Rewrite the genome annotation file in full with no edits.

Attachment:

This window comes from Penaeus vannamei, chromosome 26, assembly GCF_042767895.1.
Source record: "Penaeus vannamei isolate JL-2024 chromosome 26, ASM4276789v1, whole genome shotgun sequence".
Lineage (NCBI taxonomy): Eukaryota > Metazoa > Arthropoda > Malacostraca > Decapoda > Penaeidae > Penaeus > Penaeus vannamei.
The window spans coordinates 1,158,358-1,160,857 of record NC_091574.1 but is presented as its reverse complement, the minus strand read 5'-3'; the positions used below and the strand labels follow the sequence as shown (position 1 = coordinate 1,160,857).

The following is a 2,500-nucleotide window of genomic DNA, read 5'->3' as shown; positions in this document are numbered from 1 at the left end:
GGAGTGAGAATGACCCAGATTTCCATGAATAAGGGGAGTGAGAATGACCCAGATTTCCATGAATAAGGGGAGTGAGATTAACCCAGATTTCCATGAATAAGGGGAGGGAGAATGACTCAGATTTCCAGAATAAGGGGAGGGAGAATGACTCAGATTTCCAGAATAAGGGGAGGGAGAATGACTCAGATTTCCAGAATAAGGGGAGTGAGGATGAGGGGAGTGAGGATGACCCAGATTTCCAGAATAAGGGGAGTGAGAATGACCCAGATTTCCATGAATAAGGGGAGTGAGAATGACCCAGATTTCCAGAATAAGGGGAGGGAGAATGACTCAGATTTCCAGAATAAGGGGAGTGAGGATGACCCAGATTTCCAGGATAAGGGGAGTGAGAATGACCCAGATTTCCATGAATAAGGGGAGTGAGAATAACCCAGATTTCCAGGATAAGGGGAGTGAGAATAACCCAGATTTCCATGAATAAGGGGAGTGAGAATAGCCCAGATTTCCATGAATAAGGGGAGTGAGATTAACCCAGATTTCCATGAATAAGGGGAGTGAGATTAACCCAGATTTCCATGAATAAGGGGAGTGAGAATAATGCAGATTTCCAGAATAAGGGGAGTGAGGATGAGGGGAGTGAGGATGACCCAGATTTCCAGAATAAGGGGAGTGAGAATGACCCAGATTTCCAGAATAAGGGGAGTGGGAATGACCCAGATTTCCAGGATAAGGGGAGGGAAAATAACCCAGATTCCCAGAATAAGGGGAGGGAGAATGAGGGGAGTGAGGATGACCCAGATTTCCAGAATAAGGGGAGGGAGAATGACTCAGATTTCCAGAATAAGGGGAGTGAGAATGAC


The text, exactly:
This window comes from Penaeus vannamei, chromosome 26, assembly GCF_042767895.1.
Source record: "Penaeus vannamei isolate JL-2024 chromosome 26, ASM4276789v1, whole genome shotgun sequence".
Lineage (NCBI taxonomy): Eukaryota > Metazoa > Arthropoda > Malacostraca > Decapoda > Penaeidae > Penaeus > Penaeus vannamei.
The window spans coordinates 1,158,358-1,160,857 of record NC_091574.1 but is presented as its reverse complement, the minus strand read 5'-3'; the positions used below and the strand labels follow the sequence as shown (position 1 = coordinate 1,160,857).

The following is a 2,500-nucleotide window of genomic DNA, read 5'->3' as shown; positions in this document are numbered from 1 at the left end:
GGAGTGAGAATGACCCAGATTTCCATGAATAAGGGGAGTGAGAATGACCCAGATTTCCATGAATAAGGGGAGTGAGATTAACCCAGATTTCCATGAATAAGGGGAGGGAGAATGACTCAGATTTCCAGAATAAGGGGAGGGAGAATGACTCAGATTTCCAGAATAAGGGGAGGGAGAATGACTCAGATTTCCAGAATAAGGGGAGTGAGGATGAGGGGAGTGAGGATGACCCAGATTTCCAGAATAAGGGGAGTGAGAATGACCCAGATTTCCATGAATAAGGGGAGTGAGAATGACCCAGATTTCCAGAATAAGGGGAGGGAGAATGACTCAGATTTCCAGAATAAGGGGAGTGAGGATGACCCAGATTTCCAGGATAAGGGGAGTGAGAATGACCCAGATTTCCATGAATAAGGGGAGTGAGAATAACCCAGATTTCCAGGATAAGGGGAGTGAGAATAACCCAGATTTCCATGAATAAGGGGAGTGAGAATAGCCCAGATTTCCATGAATAAGGGGAGTGAGATTAACCCAGATTTCCATGAATAAGGGGAGTGAGATTAACCCAGATTTCCATGAATAAGGGGAGTGAGAATAATGCAGATTTCCAGAATAAGGGGAGTGAGGATGAGGGGAGTGAGGATGACCCAGATTTCCAGAATAAGGGGAGTGAGAATGACCCAGATTTCCAGAATAAGGGGAGTGGGAATGACCCAGATTTCCAGGATAAGGGGAGGGAAAATAACCCAGATTCCCAGAATAAGGGGAGGGAGAATGAGGGGAGTGAGGATGACCCAGATTTCCAGAATAAGGGGAGGGAGAATGACTCAGATTTCCAGAATAAGGGGAGTGAGAATGAC